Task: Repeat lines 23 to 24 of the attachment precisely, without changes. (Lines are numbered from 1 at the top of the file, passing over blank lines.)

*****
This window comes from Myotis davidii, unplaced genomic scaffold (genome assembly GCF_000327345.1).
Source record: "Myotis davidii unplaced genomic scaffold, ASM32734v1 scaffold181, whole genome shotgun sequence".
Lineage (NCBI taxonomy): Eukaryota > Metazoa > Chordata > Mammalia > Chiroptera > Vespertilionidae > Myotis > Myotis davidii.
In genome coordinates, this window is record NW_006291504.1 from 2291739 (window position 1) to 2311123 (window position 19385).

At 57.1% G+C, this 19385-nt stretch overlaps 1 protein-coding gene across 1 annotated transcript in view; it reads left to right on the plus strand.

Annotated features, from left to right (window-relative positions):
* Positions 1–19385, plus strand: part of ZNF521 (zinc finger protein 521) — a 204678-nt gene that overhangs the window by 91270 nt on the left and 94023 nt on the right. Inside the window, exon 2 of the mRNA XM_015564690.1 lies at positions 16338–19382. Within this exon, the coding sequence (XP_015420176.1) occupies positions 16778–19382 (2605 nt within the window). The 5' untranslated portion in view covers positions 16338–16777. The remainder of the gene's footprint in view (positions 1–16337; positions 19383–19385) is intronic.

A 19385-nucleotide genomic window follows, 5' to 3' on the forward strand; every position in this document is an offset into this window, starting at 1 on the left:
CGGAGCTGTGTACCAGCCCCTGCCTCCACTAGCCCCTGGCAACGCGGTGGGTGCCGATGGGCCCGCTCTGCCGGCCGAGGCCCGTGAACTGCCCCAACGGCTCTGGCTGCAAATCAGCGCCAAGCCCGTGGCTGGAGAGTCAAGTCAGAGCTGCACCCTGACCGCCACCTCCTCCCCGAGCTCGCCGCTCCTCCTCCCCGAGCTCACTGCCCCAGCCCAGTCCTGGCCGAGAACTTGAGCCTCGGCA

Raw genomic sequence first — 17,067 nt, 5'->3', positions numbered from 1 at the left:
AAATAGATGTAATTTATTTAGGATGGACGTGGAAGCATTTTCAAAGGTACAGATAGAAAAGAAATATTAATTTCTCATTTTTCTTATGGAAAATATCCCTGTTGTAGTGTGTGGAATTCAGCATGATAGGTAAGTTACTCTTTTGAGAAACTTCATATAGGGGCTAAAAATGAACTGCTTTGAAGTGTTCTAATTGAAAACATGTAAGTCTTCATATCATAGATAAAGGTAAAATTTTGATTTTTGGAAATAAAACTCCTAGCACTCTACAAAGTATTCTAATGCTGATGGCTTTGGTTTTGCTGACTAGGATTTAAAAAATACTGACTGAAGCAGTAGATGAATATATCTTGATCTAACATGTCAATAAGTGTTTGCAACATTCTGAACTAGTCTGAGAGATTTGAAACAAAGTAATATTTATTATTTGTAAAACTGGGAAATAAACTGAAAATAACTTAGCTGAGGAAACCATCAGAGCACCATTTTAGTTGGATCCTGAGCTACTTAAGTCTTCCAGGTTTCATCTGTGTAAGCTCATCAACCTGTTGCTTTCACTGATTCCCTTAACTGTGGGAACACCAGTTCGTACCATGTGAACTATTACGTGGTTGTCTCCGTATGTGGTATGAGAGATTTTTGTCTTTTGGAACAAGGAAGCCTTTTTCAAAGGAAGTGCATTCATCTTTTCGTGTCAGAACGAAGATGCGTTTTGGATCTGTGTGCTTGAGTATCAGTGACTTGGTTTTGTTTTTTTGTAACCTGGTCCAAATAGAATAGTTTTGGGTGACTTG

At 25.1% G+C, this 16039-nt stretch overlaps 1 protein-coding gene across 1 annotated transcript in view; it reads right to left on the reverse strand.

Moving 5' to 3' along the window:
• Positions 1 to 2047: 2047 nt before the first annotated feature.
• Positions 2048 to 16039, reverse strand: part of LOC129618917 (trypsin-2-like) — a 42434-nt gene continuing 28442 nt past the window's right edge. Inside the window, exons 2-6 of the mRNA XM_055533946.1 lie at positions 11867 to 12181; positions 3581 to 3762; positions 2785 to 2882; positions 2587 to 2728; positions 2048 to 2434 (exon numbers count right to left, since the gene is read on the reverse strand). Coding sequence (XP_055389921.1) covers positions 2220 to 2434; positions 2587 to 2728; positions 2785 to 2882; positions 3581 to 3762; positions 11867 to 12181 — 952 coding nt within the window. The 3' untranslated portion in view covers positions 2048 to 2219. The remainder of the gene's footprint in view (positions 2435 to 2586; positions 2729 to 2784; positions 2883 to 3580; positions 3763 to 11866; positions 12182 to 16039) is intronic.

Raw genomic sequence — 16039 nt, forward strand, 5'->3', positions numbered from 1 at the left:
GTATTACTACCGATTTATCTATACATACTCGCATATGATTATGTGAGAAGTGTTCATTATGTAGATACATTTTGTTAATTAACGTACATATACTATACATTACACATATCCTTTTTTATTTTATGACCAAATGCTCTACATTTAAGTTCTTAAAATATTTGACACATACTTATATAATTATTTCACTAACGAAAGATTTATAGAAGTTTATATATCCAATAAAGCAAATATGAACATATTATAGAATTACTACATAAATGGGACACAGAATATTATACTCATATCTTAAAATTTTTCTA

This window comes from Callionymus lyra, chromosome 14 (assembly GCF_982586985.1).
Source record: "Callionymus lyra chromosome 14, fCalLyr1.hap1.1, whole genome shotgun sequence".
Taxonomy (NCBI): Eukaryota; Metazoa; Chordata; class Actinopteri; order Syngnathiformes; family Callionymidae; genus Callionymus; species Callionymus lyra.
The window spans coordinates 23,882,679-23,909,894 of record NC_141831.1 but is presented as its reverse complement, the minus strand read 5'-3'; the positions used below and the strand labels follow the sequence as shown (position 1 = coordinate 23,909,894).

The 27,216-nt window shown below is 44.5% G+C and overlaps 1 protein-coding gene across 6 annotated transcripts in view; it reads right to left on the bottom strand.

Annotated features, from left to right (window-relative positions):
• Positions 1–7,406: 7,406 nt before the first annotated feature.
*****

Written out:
Annotated features, from left to right (window-relative positions):
• Positions 1–7,406: 7,406 nt before the first annotated feature.